Facebook unveils Graph Search, squashing mobile OS speculation
Facebook (NASDAQ:FB) confounded expectations at its much-anticipated Tuesday media event, quieting rumors it would launch its own smartphone, mobile operating system or new mobile services by introducing a new Graph Search tool designed to offer users deeper insight into their social media relationships.
Graph Search indexes a wealth of Facebook data.
Calling Graph Search "the third pillar" of Facebook's platform alongside its News Feed and Timeline features, co-founder and CEO Mark Zuckerberg said the new service indexes a wealth of Facebook data including friend connections, location updates, 'likes,' comments and tags, helping users identify potential new contacts, recommended music and videos, friend-endorsed restaurants and other content.
"Our mission is to make the world more open and connected, and we do this by giving people tools so they can map out the stories of their lives," Zuckerberg said, according to The Verge's live blog of the event. "We believe in this concept called the social graph, [which is] the sum of all these connections. That map can be the basis for all kinds of services."
Zuckerberg stressed that Graph Search--developed in collaboration with Microsoft (NASDAQ:MSFT) Bing--is not synonymous with conventional Web searches. "Graph Search is designed to show you the answer and not links to answers," he said--for example, which of a user's friends live in San Francisco, which of them like fencing and which match both criteria.
Facebook will introduce a blue Graph Search bar that runs across the top of the user's page--instead of inputting keywords, users can type specific questions or query parameters, like "Dentists liked by my friends" or "Friends of friends who are single men in San Francisco." A persistent "Refine This Search" box hangs on the side of the screen at all times, enabling users to modify search equations on the fly.
Facebook adds that while people, photos, places, and interests form the foundation of Graph Search, all results are privacy-aware, meaning users can only search content already shared with them or content that is publicly available.
For now, Facebook is rolling out Graph Search as a limited beta release for the desktop, launching to the public over the coming weeks and months. Zuckerberg said Facebook's mobile engineering staff is "busy revamping" its mobile apps to incorporate the Graph Search feature, adding "It's hard for us to estimate how long [mobile integration] will take."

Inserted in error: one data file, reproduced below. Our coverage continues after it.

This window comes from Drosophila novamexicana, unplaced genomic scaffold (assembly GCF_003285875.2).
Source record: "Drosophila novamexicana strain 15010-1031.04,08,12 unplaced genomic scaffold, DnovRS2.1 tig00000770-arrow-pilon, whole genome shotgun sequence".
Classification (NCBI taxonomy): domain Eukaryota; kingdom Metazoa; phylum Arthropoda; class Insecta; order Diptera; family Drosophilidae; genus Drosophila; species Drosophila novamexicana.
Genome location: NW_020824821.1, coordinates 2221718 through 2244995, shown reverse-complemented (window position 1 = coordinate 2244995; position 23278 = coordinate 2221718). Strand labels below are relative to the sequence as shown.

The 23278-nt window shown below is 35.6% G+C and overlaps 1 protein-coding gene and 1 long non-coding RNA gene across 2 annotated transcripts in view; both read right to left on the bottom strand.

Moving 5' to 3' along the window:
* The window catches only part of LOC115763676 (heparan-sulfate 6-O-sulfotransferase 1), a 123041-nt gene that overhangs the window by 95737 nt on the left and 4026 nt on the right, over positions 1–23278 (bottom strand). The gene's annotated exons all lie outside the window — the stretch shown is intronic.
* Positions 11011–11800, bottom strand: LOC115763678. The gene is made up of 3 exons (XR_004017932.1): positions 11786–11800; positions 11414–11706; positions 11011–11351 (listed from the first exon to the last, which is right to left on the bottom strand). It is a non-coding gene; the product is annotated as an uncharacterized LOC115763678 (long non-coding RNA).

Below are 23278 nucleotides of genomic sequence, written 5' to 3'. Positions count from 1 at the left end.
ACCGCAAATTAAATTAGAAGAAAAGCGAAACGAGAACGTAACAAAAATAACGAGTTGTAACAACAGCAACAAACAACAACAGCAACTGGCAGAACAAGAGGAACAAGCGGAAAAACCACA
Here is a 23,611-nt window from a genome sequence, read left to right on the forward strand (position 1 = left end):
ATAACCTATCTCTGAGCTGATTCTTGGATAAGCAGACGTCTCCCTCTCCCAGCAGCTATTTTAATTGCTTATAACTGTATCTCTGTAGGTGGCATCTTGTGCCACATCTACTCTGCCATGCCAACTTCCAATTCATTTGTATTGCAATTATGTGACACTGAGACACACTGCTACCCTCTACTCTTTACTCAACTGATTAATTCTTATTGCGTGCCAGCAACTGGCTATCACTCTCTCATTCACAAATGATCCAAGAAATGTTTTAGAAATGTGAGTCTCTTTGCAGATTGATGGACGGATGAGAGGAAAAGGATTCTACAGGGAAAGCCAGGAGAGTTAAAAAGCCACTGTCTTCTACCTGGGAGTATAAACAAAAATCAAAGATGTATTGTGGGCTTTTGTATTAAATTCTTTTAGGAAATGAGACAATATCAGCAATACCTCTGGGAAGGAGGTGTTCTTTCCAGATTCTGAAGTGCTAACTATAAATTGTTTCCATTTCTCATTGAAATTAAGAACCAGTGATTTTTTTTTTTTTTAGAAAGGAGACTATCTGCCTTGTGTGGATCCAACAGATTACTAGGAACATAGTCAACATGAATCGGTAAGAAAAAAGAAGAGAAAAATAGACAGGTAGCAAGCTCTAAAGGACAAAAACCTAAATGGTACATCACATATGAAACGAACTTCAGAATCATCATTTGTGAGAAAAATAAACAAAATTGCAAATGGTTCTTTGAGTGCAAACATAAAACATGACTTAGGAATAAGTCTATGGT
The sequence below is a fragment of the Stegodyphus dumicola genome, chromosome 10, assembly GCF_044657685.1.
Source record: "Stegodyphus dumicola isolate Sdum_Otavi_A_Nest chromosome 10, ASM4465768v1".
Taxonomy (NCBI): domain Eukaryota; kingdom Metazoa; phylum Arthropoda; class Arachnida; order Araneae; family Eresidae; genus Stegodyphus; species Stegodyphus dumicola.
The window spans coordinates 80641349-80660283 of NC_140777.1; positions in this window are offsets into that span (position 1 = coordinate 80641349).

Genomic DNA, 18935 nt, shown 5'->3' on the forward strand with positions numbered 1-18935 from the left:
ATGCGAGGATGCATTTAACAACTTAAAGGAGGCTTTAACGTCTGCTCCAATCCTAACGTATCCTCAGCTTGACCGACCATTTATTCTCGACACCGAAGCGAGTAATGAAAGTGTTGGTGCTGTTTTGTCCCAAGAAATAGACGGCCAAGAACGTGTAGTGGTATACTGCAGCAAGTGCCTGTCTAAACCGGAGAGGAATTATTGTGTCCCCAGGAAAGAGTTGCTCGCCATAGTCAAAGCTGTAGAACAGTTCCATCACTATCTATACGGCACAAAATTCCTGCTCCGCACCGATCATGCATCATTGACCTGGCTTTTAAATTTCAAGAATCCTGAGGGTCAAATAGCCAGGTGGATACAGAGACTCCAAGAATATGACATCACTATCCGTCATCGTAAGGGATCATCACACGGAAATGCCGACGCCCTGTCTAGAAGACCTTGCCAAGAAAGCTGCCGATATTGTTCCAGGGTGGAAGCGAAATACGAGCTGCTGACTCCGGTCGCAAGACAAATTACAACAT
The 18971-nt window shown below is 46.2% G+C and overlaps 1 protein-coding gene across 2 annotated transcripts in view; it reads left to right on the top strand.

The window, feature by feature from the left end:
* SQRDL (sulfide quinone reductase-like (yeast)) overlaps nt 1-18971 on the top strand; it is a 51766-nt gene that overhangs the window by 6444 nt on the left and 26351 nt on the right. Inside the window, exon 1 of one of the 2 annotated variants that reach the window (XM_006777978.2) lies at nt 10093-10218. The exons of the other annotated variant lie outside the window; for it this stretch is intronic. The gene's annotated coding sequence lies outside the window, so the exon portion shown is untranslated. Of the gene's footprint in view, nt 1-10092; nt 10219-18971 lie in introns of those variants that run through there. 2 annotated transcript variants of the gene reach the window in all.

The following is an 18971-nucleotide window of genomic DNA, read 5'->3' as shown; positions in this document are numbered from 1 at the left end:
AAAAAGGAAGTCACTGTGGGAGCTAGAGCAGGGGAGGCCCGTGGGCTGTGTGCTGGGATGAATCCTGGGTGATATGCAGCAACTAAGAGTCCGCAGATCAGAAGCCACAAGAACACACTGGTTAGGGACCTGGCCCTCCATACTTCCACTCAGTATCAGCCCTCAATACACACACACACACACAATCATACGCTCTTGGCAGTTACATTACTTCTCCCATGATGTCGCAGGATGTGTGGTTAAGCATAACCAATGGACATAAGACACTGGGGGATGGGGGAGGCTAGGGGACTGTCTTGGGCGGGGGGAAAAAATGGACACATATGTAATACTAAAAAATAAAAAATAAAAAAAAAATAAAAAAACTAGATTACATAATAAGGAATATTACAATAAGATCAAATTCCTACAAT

Zuckerberg also said Facebook will likely expand the pool of data sources shaping Graph Search results over time, perhaps leveraging data from Instagram, the mobile photo-sharing application it acquired last year. "Instagram data is on the list of things we will one day get to," he said. "It's so clear how much stuff out there you'd want to have in a product like this."
Julien Blin, directing analyst of Consumer Electronics & Mobile Broadband at Infonetics Research, believes Graph Search could pose a serious threat to competing service providers ranging from to Google (NASDAQ:GOOG) to Amazon (NASDAQ:AMZN) to Yelp, especially if Facebook were to introduce its rumored Want button to simplify mobile purchases. "You can clearly see how [Facebook] could monetize on mobile," Blin told FierceMobileContent. "Imagine a case where someone is looking for friends who bought shoes in San Francisco. They could pull up a list of nearby stores with comments from friends, or even send a gift."
The introduction of Graph Search follows days of speculation that Facebook would unveil a branded smartphone or mobile OS designed to power devices from multiple manufacturing partners. While Facebook has repeatedly denied plans to expand its business into the mobile hardware segment, a recent TechCrunch report once again reignited the rumors.
Blin said the speculation is likely not going away, although he still questions why Facebook would want to enter the smartphone arena in the first place. "I don't see what's in it for Facebook," Blin said. "Zuckerberg wants an agnostic approach. The way to win is by putting Facebook on multiple platforms across multiple OEMs."
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